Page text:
For the first time, a U.S. Latinx Studies minor will be offered to WCU students this fall, headed by Melissa Birkhofer, a lecturer in the Department of English, who has been named director of the program. With the Latinx population at WCU exploding over the last decade, Birkhofer is excited to see the minor added to serve that group of students.
“We’re super, super excited about the minor starting in the fall,” she said. “This has been a collaborative effort across the College of Arts and Sciences, but really across the university. I’ve had lots of help and lots of people in my corner trying to get this through.
“Latinx students now make up the largest minority on campus. National and regional and state trends project that that’s going to continue. If we’re going to have that many students on campus, then I think it’s really important that they get reflected in the curriculum. That was the impetus.”
In 2010, Latinx students made up 1.4 percent (105) of the WCU undergraduate population, Birkhofer said. By 2018, that number had risen to 6.98 percent (700 students).
Last fall, WCU offered its first Latinx Learning Community, which was taught by Birkhofer, English associate professor Paul Worley and associate professor of Spanish Lori Oxford. The students involved curated and created materials for the photo-essay exhibit “We Were Migrants,” learned about immigration, and discussed Latinx people in North Carolina and the South.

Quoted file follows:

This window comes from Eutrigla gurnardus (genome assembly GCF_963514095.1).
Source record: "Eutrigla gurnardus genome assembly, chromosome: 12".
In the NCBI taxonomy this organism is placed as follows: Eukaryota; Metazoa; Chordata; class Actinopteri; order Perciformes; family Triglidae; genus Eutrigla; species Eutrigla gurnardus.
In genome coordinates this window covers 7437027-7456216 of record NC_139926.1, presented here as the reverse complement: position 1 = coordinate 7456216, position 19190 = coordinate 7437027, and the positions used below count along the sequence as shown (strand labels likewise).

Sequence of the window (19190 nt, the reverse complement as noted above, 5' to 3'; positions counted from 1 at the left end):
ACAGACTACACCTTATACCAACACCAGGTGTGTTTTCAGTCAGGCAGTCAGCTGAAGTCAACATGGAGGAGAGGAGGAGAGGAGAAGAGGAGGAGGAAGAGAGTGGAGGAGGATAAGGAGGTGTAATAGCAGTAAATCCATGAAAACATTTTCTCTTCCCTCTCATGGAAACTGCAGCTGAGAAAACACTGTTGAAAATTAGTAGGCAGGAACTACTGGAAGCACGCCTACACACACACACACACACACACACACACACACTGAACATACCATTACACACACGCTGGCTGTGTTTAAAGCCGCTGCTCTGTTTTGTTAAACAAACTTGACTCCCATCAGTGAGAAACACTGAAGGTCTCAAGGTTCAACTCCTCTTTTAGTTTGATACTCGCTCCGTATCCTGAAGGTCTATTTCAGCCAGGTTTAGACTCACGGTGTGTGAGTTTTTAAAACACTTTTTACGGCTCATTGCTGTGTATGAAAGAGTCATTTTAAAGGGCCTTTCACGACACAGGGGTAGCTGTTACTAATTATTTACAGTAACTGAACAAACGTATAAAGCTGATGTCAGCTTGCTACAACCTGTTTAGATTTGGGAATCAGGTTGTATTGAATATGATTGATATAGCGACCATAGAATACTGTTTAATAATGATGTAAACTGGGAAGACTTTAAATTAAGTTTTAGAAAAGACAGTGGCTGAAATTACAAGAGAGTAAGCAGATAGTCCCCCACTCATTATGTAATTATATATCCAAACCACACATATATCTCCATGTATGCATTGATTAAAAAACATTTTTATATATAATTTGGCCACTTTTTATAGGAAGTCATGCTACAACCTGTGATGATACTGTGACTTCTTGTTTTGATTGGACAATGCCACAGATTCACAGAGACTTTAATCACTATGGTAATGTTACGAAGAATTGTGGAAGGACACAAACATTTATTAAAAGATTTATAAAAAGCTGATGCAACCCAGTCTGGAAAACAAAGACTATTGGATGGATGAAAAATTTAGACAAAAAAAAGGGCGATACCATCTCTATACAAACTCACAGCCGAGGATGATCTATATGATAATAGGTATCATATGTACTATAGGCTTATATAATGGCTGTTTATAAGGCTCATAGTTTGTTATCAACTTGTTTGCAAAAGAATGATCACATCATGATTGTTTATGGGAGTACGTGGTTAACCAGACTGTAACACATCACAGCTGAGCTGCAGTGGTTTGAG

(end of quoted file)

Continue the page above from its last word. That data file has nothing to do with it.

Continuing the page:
Birkhofer is expecting about 30 students initially to be enrolled in the U.S. Latinx Studies minor, including those who are currently enrolled in approved programs. The minor will consist of six courses. Each student will be required to take “The Introduction to U.S. Latinx Studies.” The remaining five courses can come from a variety of departments, Birkhofer said, including history, sociology, world languages, English and education.
“We have a wide variety of classes, and that gives students an opportunity to tailor the minor to their particular career path,” Birkhofer said. “It’s a nice mix.”
The minor is open to all students and there is no language requirement.
After attending the National Latinio Collegiate Conference, ten students put their minds to hosting their own.
As they were returning to Cullowhee, traveling on I-81 south in the middle of the night, someone blurted out, “We need to have our own conference.” The van erupted into cheers. For the rest of the ride, the students began brainstorming and dishing out assignments.